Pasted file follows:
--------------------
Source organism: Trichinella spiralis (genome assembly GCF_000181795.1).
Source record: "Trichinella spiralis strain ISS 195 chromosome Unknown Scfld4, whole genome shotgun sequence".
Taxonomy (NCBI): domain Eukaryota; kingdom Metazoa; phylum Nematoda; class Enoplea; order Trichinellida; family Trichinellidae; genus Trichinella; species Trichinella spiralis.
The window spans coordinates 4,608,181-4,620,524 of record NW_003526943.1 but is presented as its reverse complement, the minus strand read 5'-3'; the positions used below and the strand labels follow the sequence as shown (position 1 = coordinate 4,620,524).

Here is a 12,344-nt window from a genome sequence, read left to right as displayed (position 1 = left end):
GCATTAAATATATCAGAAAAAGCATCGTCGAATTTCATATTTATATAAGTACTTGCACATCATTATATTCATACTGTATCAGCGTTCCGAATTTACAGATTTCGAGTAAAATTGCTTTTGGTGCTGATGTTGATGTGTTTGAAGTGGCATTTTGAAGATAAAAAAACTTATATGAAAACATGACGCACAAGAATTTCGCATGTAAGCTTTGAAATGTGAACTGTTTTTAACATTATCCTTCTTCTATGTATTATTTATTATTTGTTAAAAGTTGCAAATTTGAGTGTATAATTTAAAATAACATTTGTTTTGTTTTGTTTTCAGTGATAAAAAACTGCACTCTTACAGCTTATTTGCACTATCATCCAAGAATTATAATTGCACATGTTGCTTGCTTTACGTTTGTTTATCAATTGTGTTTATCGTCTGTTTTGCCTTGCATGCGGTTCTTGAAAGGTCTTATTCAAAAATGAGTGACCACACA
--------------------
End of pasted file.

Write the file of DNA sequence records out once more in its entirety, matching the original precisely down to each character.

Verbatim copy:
Source organism: Trichinella spiralis (genome assembly GCF_000181795.1).
Source record: "Trichinella spiralis strain ISS 195 chromosome Unknown Scfld4, whole genome shotgun sequence".
Taxonomy (NCBI): domain Eukaryota; kingdom Metazoa; phylum Nematoda; class Enoplea; order Trichinellida; family Trichinellidae; genus Trichinella; species Trichinella spiralis.
The window spans coordinates 4,608,181-4,620,524 of record NW_003526943.1 but is presented as its reverse complement, the minus strand read 5'-3'; the positions used below and the strand labels follow the sequence as shown (position 1 = coordinate 4,620,524).

Here is a 12,344-nt window from a genome sequence, read left to right as displayed (position 1 = left end):
GCATTAAATATATCAGAAAAAGCATCGTCGAATTTCATATTTATATAAGTACTTGCACATCATTATATTCATACTGTATCAGCGTTCCGAATTTACAGATTTCGAGTAAAATTGCTTTTGGTGCTGATGTTGATGTGTTTGAAGTGGCATTTTGAAGATAAAAAAACTTATATGAAAACATGACGCACAAGAATTTCGCATGTAAGCTTTGAAATGTGAACTGTTTTTAACATTATCCTTCTTCTATGTATTATTTATTATTTGTTAAAAGTTGCAAATTTGAGTGTATAATTTAAAATAACATTTGTTTTGTTTTGTTTTCAGTGATAAAAAACTGCACTCTTACAGCTTATTTGCACTATCATCCAAGAATTATAATTGCACATGTTGCTTGCTTTACGTTTGTTTATCAATTGTGTTTATCGTCTGTTTTGCCTTGCATGCGGTTCTTGAAAGGTCTTATTCAAAAATGAGTGACCACACA